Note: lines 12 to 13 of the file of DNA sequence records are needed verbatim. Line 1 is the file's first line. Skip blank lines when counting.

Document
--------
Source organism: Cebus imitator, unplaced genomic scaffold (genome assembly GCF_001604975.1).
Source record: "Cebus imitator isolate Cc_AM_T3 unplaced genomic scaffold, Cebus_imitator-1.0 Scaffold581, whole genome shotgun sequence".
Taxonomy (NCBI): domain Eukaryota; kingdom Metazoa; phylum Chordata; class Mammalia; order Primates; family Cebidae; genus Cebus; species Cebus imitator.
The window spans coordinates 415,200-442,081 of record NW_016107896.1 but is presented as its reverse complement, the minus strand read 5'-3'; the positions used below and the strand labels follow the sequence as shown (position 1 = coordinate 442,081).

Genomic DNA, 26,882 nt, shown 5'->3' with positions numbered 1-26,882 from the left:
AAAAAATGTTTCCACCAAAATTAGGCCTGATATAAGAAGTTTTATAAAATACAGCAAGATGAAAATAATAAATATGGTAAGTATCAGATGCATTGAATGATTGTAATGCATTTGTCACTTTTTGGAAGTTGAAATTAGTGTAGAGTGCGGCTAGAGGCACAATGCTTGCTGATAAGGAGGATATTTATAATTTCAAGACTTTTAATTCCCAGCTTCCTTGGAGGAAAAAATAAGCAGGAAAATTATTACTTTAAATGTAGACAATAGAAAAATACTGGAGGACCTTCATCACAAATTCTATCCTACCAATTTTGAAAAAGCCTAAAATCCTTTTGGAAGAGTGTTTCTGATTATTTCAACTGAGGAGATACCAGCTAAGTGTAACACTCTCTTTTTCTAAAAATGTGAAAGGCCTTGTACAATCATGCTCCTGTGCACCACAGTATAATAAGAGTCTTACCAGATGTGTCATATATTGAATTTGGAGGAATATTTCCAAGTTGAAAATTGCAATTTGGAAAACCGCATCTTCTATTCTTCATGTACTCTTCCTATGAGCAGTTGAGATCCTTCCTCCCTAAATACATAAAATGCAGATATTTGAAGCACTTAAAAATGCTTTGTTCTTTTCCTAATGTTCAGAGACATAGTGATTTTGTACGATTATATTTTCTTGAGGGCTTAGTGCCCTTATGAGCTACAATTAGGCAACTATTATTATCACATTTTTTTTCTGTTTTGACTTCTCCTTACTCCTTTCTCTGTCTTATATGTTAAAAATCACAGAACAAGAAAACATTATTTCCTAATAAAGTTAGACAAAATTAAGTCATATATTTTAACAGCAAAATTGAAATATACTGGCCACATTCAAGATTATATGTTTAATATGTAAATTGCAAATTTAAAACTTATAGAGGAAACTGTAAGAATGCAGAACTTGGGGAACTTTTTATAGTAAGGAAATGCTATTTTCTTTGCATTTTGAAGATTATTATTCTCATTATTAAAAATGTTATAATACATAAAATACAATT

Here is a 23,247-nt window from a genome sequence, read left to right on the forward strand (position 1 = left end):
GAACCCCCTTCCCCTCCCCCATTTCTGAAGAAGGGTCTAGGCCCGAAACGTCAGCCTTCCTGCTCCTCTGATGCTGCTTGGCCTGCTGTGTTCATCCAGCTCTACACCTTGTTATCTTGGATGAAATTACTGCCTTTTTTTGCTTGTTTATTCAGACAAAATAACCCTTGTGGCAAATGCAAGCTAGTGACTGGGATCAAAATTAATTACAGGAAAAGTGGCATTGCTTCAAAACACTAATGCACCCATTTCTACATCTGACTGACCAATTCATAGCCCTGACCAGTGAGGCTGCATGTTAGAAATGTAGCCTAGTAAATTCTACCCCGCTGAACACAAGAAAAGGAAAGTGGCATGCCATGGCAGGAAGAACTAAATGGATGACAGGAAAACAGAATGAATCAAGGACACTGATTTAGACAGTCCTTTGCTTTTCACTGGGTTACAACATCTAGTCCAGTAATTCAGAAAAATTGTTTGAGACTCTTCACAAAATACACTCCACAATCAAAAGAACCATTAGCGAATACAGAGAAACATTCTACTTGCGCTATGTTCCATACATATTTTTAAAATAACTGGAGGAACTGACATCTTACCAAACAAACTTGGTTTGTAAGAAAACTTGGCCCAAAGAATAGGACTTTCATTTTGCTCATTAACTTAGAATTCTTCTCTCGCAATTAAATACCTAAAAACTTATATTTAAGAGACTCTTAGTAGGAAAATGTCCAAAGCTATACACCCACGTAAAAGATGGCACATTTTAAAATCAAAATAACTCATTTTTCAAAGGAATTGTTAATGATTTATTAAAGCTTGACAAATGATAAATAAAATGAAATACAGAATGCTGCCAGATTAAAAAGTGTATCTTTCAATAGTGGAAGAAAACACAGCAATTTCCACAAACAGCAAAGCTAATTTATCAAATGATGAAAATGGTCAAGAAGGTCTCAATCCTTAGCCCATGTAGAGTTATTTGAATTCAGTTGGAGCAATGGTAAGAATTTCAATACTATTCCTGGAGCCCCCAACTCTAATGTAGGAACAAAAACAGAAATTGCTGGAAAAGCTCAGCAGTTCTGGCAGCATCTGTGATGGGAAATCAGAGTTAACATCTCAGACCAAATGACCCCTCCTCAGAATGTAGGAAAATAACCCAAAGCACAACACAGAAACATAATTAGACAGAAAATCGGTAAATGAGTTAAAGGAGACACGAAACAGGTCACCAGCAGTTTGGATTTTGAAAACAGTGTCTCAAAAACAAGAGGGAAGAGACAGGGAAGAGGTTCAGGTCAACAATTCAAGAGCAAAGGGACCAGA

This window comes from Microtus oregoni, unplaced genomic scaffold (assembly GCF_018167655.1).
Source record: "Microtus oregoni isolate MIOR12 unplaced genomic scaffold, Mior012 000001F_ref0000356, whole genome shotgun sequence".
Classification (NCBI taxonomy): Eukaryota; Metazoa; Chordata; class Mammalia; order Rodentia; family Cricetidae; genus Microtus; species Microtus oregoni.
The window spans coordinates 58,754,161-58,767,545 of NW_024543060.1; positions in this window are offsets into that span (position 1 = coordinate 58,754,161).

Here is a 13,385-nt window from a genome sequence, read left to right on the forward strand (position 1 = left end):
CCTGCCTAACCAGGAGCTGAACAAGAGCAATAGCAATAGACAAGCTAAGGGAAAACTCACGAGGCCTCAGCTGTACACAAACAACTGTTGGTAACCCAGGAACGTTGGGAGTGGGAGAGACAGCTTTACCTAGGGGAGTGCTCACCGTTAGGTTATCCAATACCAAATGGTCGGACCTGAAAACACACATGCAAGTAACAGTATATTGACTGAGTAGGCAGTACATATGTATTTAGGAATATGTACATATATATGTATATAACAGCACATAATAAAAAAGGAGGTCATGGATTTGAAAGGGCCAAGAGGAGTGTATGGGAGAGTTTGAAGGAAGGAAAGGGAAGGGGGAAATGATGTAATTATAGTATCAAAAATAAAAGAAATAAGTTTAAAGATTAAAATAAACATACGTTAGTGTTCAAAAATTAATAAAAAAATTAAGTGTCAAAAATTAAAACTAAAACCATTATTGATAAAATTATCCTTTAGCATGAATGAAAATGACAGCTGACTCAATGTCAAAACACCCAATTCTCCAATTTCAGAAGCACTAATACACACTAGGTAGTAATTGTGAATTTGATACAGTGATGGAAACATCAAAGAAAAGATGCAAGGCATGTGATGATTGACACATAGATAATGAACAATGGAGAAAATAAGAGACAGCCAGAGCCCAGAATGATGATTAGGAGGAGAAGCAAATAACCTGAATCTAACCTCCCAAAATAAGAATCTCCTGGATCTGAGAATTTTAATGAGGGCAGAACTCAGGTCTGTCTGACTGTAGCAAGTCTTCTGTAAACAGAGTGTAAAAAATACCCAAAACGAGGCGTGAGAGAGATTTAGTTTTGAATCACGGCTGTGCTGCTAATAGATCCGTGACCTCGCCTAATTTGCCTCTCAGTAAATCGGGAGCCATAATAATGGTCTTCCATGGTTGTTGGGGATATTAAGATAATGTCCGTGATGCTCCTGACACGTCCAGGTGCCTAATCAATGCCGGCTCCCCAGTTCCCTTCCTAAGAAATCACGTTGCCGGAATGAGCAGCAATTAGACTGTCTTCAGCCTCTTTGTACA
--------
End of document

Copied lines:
The window spans coordinates 58,754,161-58,767,545 of NW_024543060.1; positions in this window are offsets into that span (position 1 = coordinate 58,754,161).

Here is a 13,385-nt window from a genome sequence, read left to right on the forward strand (position 1 = left end):